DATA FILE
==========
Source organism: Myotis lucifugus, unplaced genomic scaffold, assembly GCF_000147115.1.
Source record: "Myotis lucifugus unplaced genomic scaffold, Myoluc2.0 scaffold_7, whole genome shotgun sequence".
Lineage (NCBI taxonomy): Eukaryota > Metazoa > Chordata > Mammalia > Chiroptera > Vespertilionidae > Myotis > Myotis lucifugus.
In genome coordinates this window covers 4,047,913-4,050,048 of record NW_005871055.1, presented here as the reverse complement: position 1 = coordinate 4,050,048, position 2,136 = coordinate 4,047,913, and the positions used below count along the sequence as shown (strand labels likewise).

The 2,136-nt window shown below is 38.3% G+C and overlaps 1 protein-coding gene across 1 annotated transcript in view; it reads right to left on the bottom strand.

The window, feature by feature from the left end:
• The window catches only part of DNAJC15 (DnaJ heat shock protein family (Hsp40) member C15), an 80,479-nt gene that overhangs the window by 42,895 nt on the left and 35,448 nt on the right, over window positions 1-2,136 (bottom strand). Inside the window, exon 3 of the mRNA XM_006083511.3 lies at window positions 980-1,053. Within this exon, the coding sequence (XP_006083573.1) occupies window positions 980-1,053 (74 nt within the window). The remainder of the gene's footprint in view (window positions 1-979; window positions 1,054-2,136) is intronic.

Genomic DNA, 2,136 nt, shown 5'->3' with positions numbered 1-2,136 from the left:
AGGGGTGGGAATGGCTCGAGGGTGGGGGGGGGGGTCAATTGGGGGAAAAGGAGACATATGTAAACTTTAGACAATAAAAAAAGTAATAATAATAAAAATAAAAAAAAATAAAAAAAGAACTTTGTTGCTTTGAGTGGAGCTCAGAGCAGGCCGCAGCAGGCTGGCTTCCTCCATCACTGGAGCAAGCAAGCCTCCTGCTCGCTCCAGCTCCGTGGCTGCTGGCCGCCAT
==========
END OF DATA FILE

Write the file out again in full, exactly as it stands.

Source organism: Myotis lucifugus, unplaced genomic scaffold, assembly GCF_000147115.1.
Source record: "Myotis lucifugus unplaced genomic scaffold, Myoluc2.0 scaffold_7, whole genome shotgun sequence".
Lineage (NCBI taxonomy): Eukaryota > Metazoa > Chordata > Mammalia > Chiroptera > Vespertilionidae > Myotis > Myotis lucifugus.
In genome coordinates this window covers 4,047,913-4,050,048 of record NW_005871055.1, presented here as the reverse complement: position 1 = coordinate 4,050,048, position 2,136 = coordinate 4,047,913, and the positions used below count along the sequence as shown (strand labels likewise).

The 2,136-nt window shown below is 38.3% G+C and overlaps 1 protein-coding gene across 1 annotated transcript in view; it reads right to left on the bottom strand.

The window, feature by feature from the left end:
• The window catches only part of DNAJC15 (DnaJ heat shock protein family (Hsp40) member C15), an 80,479-nt gene that overhangs the window by 42,895 nt on the left and 35,448 nt on the right, over window positions 1-2,136 (bottom strand). Inside the window, exon 3 of the mRNA XM_006083511.3 lies at window positions 980-1,053. Within this exon, the coding sequence (XP_006083573.1) occupies window positions 980-1,053 (74 nt within the window). The remainder of the gene's footprint in view (window positions 1-979; window positions 1,054-2,136) is intronic.

Genomic DNA, 2,136 nt, shown 5'->3' with positions numbered 1-2,136 from the left:
AGGGGTGGGAATGGCTCGAGGGTGGGGGGGGGGGTCAATTGGGGGAAAAGGAGACATATGTAAACTTTAGACAATAAAAAAAGTAATAATAATAAAAATAAAAAAAAATAAAAAAAGAACTTTGTTGCTTTGAGTGGAGCTCAGAGCAGGCCGCAGCAGGCTGGCTTCCTCCATCACTGGAGCAAGCAAGCCTCCTGCTCGCTCCAGCTCCGTGGCTGCTGGCCGCCAT